The UFS Short-Range Weather / Convection Allowing Model (CAM) Application Team (AT) and related stakeholders gathered for a workshop on 9-10 September 2019 at the NOAA David Skaggs Research Center in Boulder, CO including representatives from EMC, GSD, NSSL, AOML, DTC, JCSDA and OU/CAPS. The two-day workshop focused on the development status of the Stand Alone Regional (SAR) FV3 model application including tests with data assimilation and various physics suites. The CAM AT is focused on helping simplify the NCEP operational regional model production suite through unification around the SAR FV3 and Joint Effort for Data assimilation Integration (JEDI) systems with an eye towards building Warn On Forecast and Rapid Refresh Forecast Systems (WoFS and RRFS) UFS applications to meet short-range weather / convection allowing model needs across the weather enterprise. The CAM AT is also working to provide a research-ready SAR model capability in the form of public releases to facilitate community engagement in future research, development and transitions to operations.


An upgrade to the Global Forecast System (GFSv15), a key part of the UFS, is now in operations. The Model Evaluation Group (MEG), part of NOAA’s Environmental Modeling Center, conducted a rigorous evaluation. There are two main changes. The first is the FV3 dynamical core – the part of the software that represents the equations of fluid motion – which was selected for its scientific integrity and computational performance. The second is a new microphysics scheme, which is expected to improve the modeling of clouds and precipitation. The evaluation involves comprehensive statistical testing and many retrospective tests, which look at the model’s ability to simulate previous weather events. During extensive side-by-side testing the upgraded GFS outperformed the older version in predicting cyclone track and intensity forecasts.


UFS requires a substantial amount of infrastructure software as well as scientific code. This infrastructure performs functions such as processing data inputs and outputs, enabling software components to be exchanged and coupled together, and ensuring that a forecast workflow can be reproduced on different computers. In January 2019, NOAA and NCAR signed a Memorandum of Agreement to create a partnership on infrastructure development. This partnership will leverage and extend community software developed by these research and operational centers together with partner organizations such as NASA, the Department of Defense, and universities. Sharing infrastructure software across the community means that it is easier for researchers to run operational software and for new science to be transferred to operations.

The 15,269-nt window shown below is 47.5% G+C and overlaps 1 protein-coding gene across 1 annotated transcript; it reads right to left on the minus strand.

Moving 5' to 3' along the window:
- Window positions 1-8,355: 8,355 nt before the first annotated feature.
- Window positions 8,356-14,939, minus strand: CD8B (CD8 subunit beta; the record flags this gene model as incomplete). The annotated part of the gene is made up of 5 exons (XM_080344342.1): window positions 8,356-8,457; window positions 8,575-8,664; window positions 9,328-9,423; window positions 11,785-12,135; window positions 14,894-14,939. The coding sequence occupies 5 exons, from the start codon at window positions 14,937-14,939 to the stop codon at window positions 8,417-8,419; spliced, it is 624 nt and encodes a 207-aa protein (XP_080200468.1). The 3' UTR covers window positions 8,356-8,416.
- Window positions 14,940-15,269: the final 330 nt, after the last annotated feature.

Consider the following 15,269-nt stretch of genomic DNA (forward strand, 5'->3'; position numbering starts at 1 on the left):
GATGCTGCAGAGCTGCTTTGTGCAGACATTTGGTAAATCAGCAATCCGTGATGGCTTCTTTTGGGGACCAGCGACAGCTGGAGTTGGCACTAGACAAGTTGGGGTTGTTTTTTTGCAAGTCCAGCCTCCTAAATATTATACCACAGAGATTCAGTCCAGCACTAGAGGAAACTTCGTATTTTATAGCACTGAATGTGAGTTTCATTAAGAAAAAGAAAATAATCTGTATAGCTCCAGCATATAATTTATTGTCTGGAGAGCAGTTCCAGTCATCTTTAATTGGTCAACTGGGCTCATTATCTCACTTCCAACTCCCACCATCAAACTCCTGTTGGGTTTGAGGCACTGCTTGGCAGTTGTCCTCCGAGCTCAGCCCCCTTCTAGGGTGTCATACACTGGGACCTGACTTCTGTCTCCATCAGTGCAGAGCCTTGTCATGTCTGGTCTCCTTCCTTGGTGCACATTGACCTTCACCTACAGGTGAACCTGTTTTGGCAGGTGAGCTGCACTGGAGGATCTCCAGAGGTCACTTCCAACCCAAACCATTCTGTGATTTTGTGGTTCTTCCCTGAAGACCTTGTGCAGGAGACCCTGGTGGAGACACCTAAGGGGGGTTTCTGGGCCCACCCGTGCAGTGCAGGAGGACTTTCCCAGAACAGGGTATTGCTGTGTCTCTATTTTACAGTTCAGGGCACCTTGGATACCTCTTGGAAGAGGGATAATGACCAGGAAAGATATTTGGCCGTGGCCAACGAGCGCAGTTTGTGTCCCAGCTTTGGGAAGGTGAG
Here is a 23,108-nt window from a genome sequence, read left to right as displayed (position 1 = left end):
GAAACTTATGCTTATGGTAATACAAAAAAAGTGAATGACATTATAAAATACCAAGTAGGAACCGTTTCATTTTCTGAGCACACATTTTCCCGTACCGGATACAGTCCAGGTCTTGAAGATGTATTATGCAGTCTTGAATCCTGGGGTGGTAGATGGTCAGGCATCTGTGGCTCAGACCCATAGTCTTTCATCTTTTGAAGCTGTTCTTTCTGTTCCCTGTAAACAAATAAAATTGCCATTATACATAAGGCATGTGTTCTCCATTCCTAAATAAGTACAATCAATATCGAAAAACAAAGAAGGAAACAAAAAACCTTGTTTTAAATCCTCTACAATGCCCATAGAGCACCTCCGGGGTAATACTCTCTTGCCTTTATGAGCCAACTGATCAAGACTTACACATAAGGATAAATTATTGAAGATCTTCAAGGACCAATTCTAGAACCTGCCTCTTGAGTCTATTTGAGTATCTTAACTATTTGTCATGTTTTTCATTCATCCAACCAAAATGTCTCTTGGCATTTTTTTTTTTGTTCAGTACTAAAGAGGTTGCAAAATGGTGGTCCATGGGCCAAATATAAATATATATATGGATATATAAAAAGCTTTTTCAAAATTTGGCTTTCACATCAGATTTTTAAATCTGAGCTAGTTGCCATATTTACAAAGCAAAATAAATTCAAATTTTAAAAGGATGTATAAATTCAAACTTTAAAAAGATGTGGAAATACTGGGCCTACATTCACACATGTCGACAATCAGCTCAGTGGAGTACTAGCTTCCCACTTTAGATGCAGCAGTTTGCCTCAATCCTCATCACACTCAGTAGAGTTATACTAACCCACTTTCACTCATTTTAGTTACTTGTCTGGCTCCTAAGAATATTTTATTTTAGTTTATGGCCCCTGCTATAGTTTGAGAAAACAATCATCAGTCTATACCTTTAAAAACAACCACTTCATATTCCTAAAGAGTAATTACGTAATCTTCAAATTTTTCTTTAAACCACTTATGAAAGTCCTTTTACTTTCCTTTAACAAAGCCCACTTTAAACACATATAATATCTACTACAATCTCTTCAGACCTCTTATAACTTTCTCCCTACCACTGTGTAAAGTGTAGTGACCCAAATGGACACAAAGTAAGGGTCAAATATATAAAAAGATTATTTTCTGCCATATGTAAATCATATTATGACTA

UFS will address forecast applications ranging from immediate threats, like thunderstorms and tornadoes, to long-term climate patterns like El Nino. GFS with the FV3/microphysics upgrade has the ability to improve the simulation of small-scale and local processes, like the physics of clouds, the convective movements of air, and the boundary between the atmosphere and land. There is active development on a regional-scale version of GFS, which includes advances in these cloud and boundary layer schemes. Already, these storm-scale experiments show a path forward to more accurate forecasts of dangerous weather events. UFS also supports applications that couple the GFS with models, for example, of the ocean, ice, and waves. Coupled models are essential for wave-storm surge interactions, sub-seasonal to seasonal predictions, and other kinds of forecasts, and have been shown to have important impacts on global weather forecasts for time spans of less than 10 days. Many coupled configurations are already being tested in UFS.